I have a picture of my grandfather as a young man. It is a faded sienna photograph of Charlie loading barrels of maple sap onto a horse drawn wagon. It was taken in an east coast sugar- maple forest where he was working. My grandfather wore bay rum for cologne, sang English folk songs and though he never liked maple syrup he did press the leaves of the trees between the pages of magazines. Every fall, near the first of November, my grandfather would put one mahogany colored horse chestnut in his pocket. He said it helped ease his arthritis pain. Odd, to think back. I keep a horse chestnut by my sink in the bathroom. It has served a purpose in my own healing and it reminds me of Charlie who didn’t live to be the age as I have reached. Sometimes when I walk I put the horse chestnut in my pocket and though it doesn’t make my fingers feel better, it does ease a certain kind of ache.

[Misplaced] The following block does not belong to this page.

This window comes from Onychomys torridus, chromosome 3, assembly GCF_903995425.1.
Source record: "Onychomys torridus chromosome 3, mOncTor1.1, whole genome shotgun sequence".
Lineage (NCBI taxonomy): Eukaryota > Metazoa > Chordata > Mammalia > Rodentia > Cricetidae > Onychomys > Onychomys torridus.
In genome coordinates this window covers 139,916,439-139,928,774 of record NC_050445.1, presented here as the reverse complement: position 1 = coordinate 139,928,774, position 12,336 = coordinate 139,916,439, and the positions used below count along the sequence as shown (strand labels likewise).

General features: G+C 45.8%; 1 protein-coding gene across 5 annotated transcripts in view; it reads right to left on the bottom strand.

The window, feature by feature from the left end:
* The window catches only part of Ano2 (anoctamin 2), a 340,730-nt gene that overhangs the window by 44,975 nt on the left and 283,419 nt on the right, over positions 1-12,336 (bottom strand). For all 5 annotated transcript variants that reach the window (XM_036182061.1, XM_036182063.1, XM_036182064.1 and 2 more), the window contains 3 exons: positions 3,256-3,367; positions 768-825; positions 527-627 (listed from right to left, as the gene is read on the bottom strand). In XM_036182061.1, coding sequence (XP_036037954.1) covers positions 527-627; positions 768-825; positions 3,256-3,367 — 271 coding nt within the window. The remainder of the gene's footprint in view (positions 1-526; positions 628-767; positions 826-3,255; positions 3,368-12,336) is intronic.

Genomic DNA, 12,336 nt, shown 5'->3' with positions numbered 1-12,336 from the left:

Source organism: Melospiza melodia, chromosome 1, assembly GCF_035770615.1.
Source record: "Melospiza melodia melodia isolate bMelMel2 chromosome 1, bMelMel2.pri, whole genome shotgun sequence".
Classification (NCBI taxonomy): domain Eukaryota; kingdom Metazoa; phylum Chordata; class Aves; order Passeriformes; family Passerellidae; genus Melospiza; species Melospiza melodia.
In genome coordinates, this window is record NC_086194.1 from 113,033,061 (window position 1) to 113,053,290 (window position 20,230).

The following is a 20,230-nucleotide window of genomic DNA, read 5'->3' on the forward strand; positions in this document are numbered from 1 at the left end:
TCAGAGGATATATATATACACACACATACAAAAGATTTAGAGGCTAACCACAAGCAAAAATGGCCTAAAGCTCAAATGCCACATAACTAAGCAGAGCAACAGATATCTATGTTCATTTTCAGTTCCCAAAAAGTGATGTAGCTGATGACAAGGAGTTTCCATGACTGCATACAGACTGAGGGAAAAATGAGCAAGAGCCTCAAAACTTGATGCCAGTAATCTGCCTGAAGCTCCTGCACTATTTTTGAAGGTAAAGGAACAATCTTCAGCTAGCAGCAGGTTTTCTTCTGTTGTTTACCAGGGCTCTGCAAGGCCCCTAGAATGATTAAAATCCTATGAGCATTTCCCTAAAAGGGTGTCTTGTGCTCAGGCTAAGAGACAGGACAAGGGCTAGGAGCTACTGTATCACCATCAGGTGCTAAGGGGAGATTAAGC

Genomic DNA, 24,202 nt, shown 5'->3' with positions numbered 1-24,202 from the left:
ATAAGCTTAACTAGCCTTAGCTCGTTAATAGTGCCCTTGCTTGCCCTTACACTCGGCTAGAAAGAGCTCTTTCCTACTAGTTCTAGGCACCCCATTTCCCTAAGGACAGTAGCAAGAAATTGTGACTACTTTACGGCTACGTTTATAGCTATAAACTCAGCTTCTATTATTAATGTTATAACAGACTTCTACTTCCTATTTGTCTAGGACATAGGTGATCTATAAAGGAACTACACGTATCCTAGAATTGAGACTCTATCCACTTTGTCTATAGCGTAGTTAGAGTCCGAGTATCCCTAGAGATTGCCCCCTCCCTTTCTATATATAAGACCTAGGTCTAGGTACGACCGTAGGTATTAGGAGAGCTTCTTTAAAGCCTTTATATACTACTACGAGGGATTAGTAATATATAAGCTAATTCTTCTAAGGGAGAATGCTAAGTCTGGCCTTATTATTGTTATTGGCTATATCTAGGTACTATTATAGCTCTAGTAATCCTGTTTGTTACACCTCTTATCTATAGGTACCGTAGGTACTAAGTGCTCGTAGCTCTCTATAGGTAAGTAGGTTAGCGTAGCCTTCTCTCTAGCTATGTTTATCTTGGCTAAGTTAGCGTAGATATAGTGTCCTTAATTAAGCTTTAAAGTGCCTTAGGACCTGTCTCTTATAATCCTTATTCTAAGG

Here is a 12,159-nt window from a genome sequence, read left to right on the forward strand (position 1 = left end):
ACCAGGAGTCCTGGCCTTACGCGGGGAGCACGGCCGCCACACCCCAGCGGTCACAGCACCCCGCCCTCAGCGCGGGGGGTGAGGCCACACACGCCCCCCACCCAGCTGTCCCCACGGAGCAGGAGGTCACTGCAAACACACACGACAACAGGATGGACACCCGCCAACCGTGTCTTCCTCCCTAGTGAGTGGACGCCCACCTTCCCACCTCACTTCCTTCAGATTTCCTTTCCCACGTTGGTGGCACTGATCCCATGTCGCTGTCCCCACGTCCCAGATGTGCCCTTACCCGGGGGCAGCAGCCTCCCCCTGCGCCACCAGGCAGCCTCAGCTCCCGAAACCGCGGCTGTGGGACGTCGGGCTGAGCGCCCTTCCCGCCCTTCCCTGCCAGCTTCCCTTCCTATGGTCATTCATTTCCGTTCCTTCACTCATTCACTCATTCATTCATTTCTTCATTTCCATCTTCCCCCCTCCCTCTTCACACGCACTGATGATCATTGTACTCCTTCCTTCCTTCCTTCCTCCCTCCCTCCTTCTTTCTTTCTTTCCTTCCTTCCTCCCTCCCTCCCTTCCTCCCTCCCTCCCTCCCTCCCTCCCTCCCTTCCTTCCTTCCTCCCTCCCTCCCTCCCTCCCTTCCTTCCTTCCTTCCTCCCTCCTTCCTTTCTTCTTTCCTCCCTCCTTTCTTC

What pictures will be left as clues to who we were? What anecdotal objects by some sink or on a table will be glanced at from time to time? What spicy fragrance will we become in someone’s memory; what songs that we sang will be remembered? Will there be a reverie of what we didn’t like on our pancakes and will that memory make someone smile some distant morning?
You walk your dog late one night in early November and a maple leaf lit by a street light makes you remember and wonder and be grateful for being able to do look both over your shoulder and ahead.